Prime Minister Stephen Harper says Ottawa is not planning any "immediate action" related to the Canadian housing market, though he acknowledges his government is watching developments closely.
The Prime Minister made the comments during an appearance in Mississauga, Ont., where he was announcing support for Canadian exporters.
Several banks moved this week to lower rates on five-year, fixed rate mortgages to 2.79 per cent.
That's below the 2.99 rate announced by the Bank of Montreal in 2013 that led to a rare public warning by then-finance minister Jim Flaherty, who urged lenders against "race to the bottom" practices. Mr. Flaherty's successor, Joe Oliver, declined comment on the issue Tuesday.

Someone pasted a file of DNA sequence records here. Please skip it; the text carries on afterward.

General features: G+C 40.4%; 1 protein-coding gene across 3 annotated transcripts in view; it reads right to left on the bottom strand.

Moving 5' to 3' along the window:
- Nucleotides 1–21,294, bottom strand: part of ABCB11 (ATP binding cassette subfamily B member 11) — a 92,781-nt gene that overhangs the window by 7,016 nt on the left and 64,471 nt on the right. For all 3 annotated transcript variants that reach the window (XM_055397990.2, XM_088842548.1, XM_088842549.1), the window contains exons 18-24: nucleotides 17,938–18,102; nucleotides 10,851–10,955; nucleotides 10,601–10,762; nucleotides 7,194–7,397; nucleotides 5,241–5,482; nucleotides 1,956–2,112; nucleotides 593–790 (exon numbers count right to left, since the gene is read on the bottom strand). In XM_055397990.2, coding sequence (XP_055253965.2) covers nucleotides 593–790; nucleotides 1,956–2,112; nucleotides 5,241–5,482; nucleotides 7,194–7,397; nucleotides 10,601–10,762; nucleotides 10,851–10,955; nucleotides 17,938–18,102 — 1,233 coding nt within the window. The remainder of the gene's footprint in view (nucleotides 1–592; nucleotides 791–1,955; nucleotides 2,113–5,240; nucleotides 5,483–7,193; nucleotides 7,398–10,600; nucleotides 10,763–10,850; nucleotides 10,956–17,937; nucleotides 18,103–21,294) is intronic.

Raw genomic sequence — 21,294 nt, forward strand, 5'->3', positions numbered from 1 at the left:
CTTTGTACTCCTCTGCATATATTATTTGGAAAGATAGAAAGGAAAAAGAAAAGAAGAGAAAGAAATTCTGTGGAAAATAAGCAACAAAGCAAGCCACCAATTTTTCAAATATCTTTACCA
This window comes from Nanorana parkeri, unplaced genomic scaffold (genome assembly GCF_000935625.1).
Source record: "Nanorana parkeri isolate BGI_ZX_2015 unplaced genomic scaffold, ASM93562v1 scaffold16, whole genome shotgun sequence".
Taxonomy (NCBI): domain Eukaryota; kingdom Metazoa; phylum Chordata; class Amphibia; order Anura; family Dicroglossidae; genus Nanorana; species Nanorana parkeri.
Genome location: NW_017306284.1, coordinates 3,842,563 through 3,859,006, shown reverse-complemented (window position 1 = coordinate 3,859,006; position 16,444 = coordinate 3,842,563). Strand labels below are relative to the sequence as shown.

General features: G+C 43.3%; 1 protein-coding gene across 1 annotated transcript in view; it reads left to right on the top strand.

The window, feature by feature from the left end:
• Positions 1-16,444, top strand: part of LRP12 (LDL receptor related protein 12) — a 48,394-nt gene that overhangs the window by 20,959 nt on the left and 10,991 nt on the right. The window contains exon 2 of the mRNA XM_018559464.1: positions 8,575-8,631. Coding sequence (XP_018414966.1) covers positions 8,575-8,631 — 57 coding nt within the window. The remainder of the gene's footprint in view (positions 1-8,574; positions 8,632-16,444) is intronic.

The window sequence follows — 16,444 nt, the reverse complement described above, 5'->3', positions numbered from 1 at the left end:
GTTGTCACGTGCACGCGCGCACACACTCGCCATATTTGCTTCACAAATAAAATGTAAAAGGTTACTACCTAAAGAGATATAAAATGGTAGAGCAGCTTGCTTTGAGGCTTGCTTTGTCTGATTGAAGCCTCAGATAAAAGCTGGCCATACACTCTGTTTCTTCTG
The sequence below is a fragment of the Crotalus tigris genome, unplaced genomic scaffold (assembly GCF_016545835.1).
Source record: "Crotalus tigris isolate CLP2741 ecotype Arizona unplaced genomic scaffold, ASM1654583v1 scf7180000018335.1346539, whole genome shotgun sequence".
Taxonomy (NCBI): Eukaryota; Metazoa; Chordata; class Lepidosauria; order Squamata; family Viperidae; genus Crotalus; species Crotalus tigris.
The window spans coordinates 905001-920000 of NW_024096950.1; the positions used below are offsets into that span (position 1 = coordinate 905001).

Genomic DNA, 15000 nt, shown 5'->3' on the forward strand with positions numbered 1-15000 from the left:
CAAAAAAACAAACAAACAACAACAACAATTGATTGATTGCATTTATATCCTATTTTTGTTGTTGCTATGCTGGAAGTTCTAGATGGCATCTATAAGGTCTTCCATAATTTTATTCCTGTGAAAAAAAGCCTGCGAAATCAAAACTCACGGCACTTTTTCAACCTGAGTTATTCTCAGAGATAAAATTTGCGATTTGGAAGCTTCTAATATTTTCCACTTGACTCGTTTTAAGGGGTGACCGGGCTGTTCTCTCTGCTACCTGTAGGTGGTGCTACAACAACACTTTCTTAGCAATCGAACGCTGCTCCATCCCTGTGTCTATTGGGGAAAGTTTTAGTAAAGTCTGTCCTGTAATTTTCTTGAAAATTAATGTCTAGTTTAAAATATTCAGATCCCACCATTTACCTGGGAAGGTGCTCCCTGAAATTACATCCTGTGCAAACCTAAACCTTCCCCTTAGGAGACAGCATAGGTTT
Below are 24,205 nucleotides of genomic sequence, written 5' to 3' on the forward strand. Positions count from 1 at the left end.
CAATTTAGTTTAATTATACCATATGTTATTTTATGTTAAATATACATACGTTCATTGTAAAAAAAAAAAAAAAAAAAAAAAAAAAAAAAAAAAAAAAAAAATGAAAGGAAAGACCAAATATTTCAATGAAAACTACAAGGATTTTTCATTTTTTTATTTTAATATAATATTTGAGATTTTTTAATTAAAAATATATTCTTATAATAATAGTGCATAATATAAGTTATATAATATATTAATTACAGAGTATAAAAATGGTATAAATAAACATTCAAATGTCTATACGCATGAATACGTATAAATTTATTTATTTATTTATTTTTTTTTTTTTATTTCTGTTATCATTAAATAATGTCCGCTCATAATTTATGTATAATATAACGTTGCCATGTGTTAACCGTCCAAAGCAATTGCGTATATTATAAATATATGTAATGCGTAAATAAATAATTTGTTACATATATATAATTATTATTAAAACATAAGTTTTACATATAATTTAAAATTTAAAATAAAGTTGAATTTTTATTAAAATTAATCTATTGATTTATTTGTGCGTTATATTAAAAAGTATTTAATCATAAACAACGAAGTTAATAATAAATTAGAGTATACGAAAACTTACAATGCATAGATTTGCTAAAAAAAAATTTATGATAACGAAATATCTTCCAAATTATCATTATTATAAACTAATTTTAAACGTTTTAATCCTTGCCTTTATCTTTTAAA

Mr. Harper was asked for his thoughts on the issue during a question-and-answer session with the media Wednesday.
"I'm not saying I'm unconcerned. But we are watching it. We're not planning to take any immediate action," the Prime Minister said.
"We continue to watch the housing market and the lending and borrowing situation very carefully. We have taken some steps over the past several years to cool the market somewhat. That said, in this country our financial institutions remain very strong and very well-capitalized and in terms of owners and those who hold the mortgage debt, debt servicing costs continue to fall and are at record levels and default rates are extremely low."
A report released Wednesday by TransUnion found that Canadians are taking on more non-mortgage debt.
The average balance per consumer – excluding mortgages – rose 2.3 per cent in the fourth quarter of 2014 to $21,428 from $20,945 in the year-earlier period.